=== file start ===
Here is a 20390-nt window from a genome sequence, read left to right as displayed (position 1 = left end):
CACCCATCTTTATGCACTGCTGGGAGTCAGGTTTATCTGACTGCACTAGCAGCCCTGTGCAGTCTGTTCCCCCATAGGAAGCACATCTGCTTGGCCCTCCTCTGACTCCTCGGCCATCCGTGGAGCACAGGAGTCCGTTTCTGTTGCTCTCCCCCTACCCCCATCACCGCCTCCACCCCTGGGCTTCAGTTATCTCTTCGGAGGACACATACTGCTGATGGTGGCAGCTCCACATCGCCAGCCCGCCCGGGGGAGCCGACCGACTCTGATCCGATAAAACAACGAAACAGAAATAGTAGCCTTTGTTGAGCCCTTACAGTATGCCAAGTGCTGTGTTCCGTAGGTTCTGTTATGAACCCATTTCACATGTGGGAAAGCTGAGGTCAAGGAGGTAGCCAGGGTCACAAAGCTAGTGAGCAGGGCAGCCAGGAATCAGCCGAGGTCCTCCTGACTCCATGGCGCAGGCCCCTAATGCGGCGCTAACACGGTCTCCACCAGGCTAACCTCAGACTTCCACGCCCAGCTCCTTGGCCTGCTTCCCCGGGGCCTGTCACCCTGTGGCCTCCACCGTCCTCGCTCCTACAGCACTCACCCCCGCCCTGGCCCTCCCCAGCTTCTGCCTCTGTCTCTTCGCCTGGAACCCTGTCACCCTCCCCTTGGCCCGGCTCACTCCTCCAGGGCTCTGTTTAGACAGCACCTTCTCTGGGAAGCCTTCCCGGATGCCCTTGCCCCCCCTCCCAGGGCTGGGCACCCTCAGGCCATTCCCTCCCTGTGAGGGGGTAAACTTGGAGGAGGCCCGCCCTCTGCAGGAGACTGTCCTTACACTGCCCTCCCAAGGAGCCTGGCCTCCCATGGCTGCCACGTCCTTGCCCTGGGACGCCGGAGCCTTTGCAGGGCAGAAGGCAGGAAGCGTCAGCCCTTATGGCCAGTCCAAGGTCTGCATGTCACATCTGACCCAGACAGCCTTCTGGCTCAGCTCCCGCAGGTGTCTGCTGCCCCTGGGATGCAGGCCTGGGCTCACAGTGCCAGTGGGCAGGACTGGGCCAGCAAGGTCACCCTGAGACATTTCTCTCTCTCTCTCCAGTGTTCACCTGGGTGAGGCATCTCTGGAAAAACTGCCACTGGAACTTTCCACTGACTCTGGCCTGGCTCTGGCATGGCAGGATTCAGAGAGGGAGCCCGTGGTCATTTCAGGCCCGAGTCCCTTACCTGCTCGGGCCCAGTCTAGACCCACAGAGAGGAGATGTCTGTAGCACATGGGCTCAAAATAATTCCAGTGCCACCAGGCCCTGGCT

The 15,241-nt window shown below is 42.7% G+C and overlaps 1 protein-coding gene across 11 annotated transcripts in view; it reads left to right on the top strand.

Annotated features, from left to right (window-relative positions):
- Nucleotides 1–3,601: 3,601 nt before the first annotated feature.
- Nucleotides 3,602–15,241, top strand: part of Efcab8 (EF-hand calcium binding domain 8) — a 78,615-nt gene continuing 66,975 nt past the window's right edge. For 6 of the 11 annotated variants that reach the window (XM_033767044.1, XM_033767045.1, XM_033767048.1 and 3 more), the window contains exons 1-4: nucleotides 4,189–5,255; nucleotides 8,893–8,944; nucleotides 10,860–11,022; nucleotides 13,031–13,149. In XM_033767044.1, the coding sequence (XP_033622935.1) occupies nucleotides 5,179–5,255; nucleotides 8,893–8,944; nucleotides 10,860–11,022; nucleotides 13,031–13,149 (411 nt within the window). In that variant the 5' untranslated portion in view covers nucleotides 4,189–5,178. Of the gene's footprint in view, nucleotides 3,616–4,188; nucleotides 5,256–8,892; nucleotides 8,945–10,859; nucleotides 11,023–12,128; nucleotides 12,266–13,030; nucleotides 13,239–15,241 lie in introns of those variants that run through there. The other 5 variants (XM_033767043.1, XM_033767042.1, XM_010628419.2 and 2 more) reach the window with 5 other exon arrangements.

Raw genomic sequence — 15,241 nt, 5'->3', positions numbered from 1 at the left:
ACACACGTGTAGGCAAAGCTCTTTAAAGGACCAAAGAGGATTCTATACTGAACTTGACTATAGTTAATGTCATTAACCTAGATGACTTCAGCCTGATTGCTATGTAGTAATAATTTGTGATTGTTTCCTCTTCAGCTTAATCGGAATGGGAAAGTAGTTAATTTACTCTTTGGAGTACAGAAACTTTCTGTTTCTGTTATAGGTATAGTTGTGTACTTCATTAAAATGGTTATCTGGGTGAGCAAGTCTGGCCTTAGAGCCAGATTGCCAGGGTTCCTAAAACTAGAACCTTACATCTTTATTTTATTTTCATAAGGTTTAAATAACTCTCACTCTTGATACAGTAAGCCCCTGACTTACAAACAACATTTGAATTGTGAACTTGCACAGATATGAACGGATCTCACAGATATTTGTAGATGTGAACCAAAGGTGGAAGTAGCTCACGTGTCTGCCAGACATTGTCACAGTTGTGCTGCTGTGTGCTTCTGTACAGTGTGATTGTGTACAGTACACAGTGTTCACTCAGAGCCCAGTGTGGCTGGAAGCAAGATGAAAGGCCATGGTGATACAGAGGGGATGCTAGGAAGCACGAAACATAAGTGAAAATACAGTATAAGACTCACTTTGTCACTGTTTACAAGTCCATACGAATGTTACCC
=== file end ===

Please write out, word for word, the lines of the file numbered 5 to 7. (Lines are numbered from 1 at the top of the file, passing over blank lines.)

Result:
- Nucleotides 1–3,601: 3,601 nt before the first annotated feature.
- Nucleotides 3,602–15,241, top strand: part of Efcab8 (EF-hand calcium binding domain 8) — a 78,615-nt gene continuing 66,975 nt past the window's right edge. For 6 of the 11 annotated variants that reach the window (XM_033767044.1, XM_033767045.1, XM_033767048.1 and 3 more), the window contains exons 1-4: nucleotides 4,189–5,255; nucleotides 8,893–8,944; nucleotides 10,860–11,022; nucleotides 13,031–13,149. In XM_033767044.1, the coding sequence (XP_033622935.1) occupies nucleotides 5,179–5,255; nucleotides 8,893–8,944; nucleotides 10,860–11,022; nucleotides 13,031–13,149 (411 nt within the window). In that variant the 5' untranslated portion in view covers nucleotides 4,189–5,178. Of the gene's footprint in view, nucleotides 3,616–4,188; nucleotides 5,256–8,892; nucleotides 8,945–10,859; nucleotides 11,023–12,128; nucleotides 12,266–13,030; nucleotides 13,239–15,241 lie in introns of those variants that run through there. The other 5 variants (XM_033767043.1, XM_033767042.1, XM_010628419.2 and 2 more) reach the window with 5 other exon arrangements.

Raw genomic sequence — 15,241 nt, 5'->3', positions numbered from 1 at the left: